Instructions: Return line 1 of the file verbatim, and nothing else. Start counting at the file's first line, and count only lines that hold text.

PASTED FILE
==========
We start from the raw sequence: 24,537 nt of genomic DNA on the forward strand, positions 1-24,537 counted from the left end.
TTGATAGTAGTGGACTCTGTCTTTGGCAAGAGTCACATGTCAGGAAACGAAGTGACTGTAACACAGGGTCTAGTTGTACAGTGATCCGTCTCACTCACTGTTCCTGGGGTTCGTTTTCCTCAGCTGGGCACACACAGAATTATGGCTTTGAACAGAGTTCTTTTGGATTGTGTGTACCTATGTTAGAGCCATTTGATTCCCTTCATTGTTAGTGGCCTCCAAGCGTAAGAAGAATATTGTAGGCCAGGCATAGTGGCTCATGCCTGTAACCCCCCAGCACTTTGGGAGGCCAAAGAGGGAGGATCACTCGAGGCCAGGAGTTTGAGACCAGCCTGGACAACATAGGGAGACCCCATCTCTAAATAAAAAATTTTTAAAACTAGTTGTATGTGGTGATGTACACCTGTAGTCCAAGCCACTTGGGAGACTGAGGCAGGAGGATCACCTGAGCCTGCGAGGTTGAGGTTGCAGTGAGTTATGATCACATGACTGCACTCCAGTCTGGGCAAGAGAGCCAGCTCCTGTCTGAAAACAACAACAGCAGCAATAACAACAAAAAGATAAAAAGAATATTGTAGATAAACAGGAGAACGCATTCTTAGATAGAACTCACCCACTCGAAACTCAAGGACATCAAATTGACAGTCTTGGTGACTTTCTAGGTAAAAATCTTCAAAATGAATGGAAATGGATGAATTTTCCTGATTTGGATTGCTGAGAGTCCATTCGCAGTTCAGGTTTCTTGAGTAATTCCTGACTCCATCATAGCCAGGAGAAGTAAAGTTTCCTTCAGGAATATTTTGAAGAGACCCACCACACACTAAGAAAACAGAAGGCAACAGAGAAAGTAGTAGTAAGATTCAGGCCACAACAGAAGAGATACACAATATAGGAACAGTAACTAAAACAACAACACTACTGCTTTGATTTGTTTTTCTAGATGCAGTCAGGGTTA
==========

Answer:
We start from the raw sequence: 24,537 nt of genomic DNA on the forward strand, positions 1-24,537 counted from the left end.